Aside from yet another tedious round of Oxbridge bashing, the BBC's new series Young, Bright and On the Right fundamentally misunderstands the nature of our Oxbridge-educated political elite.
Well Boris certainly pulled one out of the bag. Surely the London 2012 Olympic Games will be remembered by many as a games that was participated in by not only the Olympians, but also by the spectators and volunteers.
In truth, the Olympics represent the world coming together. It is the world coming together in a time of crisis, in times of trouble, but coming together nonetheless. I watched in Wembley as people who had never been to Japan or France cheered with all their hearts for a team made up of people that did not speak their language.
Some people have excitedly speculated on the possibility of Johnson becoming PM one day. If he ever makes it to the highest office in the land, I suspect his old world charm will be rapidly evaporated by his instinctive and ruthless elitism. But by then, of course, it will be too late.
Do you remember the fear of chaos in London before the Olympic games? The transport congestion and lack of hotel availability? It was predicted that enormous lines would snake around train stations forcing commuters into a 45-minute wait just to get onto a station platform.
The following is not taken from a reputable news outlet. And there is also an excessive use of bold.
David Cameron is only 45. He leads Ed Miliband as Britain's preferred Prime Minister; and though the Conservatives lag Labour by around ten points in YouGov's daily tracking surveys, their deficit is smaller than normal for governments in mid-term. There seems to be no obvious reason why a vacancy for the Tory leadership should arise any year soon.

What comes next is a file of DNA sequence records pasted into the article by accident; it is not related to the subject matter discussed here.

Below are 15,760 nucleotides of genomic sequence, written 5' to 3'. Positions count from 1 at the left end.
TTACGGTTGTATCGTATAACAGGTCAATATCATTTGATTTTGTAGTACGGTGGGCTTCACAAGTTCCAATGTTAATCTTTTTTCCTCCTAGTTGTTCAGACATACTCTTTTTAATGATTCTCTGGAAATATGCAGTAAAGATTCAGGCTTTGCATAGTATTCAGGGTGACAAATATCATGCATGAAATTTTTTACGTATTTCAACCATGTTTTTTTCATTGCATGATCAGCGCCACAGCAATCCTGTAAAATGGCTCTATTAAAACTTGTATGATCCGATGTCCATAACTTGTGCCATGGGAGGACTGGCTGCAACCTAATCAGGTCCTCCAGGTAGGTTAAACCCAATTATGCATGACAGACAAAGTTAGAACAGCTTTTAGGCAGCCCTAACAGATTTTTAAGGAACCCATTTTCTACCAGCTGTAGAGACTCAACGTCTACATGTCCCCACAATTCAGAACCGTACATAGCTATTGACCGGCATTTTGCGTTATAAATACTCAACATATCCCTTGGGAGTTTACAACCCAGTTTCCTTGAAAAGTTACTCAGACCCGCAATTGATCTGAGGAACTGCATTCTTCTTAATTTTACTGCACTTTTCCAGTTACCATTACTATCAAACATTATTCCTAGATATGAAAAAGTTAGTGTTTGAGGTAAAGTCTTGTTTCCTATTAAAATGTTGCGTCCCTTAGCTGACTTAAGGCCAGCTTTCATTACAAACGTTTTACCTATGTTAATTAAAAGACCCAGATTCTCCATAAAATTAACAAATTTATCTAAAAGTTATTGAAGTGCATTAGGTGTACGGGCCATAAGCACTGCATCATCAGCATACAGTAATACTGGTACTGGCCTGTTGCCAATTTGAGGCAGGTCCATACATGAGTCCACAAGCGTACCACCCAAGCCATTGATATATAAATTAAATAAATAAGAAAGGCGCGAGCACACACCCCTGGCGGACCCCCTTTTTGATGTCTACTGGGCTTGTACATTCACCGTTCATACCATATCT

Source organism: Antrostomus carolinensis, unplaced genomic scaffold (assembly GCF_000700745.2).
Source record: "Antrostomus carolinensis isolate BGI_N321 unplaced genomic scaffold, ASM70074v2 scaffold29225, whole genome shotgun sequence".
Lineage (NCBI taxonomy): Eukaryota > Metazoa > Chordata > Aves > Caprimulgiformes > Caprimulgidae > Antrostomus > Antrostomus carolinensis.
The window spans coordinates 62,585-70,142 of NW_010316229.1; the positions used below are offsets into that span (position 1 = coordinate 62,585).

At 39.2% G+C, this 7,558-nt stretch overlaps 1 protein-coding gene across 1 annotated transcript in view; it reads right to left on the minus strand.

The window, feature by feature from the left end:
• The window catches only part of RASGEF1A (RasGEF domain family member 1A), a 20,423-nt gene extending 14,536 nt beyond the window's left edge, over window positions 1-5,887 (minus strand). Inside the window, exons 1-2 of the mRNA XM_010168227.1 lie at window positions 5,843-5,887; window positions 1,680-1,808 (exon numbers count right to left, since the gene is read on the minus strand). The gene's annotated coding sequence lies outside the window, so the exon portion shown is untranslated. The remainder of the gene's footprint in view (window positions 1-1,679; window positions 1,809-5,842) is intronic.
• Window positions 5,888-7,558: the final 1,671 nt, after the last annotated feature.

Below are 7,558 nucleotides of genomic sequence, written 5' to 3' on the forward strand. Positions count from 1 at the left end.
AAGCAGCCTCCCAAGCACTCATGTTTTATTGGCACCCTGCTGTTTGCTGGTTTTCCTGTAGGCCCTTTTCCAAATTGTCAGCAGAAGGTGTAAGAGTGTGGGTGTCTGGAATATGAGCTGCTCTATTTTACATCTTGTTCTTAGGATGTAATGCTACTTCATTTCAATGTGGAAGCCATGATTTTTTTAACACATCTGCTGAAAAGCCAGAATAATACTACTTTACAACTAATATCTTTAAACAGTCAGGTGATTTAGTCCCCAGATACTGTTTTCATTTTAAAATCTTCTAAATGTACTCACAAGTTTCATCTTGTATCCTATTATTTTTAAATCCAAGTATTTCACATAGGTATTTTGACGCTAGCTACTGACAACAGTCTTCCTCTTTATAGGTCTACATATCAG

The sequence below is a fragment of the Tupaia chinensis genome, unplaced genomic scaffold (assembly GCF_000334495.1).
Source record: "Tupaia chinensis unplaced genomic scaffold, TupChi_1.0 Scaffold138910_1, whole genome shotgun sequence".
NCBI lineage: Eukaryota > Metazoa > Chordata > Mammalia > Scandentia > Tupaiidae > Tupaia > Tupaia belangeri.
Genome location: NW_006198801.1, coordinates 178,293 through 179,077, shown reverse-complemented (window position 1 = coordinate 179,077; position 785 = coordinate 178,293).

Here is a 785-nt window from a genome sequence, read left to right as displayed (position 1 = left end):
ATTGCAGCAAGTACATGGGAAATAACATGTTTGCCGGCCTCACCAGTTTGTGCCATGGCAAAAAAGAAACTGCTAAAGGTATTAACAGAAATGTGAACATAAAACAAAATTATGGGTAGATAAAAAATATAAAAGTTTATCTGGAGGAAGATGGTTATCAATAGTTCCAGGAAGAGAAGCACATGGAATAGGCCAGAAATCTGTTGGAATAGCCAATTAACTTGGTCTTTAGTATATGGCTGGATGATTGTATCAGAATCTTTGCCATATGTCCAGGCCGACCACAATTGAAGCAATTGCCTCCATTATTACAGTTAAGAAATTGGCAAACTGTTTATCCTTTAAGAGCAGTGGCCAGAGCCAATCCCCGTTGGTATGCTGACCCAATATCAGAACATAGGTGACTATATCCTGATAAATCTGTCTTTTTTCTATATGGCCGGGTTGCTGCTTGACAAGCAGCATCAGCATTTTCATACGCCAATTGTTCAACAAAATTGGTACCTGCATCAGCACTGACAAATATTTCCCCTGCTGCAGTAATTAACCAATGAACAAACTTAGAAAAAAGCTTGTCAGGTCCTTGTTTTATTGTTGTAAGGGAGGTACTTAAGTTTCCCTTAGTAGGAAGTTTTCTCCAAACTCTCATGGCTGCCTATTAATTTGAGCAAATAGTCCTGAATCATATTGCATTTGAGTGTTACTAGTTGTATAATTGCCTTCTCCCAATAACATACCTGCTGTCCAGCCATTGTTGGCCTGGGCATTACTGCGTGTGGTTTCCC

I hope the Tory party and the British people will see through his facade. My challenge to Johnson is: why do you put on an affable, unworldly, untidy persona when that is so obviously not who you really are.
It's the end of the first week of the London 2012 Olympics and I've learned two valuable life lessons: first, grown men will fight small children for the chance to sit at the front of the DLR and pretend to be the driver; and second, don't jump up for a full-on Mexican Wave whilst holding a plastic pint glass full of lager.
Over the past few days I've lost count of the number of politicians decrying critics of the Olympics. Labour's newly appointed 'Olympic Legacy Adviser' Tony Blair has returned to one of his favourite themes, declaring war on cynicism.
It is with a heavy heart that I refrain from waxing lyrical about Friday's Olympic opening ceremony. It has been done countless times already by far more qualified writers than me. My comparative lack of lexical flair will only detract from the sentiments I wish to convey.
Just a few hours ago I was all ready to write a piece damning the Olympics Opening Ceremony. I had read the Guardian's guide to watching the coverage and I was suitably apprehensive. The only question was how I was going to execute the slaughter.
So it's Friday 27th July 2012 and, after 7 years of exhausting preparations, London is welcoming the world. For my part, I'm standing at Charing Cros...
To be honest, the Olympics really scare me. And I actually mean it. The thought of the Olympics fills me with nothing but dread and a queasy sense of claustrophobia... Just how bad is it going to get, folks?
I started the Ealing Tweetup three years ago as a meeting where a few local neighbours, who all used Twitter, got together to talk about their online experiences - it was initially no more than a single table of people chatting together.
The place where you can shoot a PKM Machine Gun in the afternoon and sing Aerosmith at a Karaoke Bar at 4am, oh and there's a bit of culture thrown in...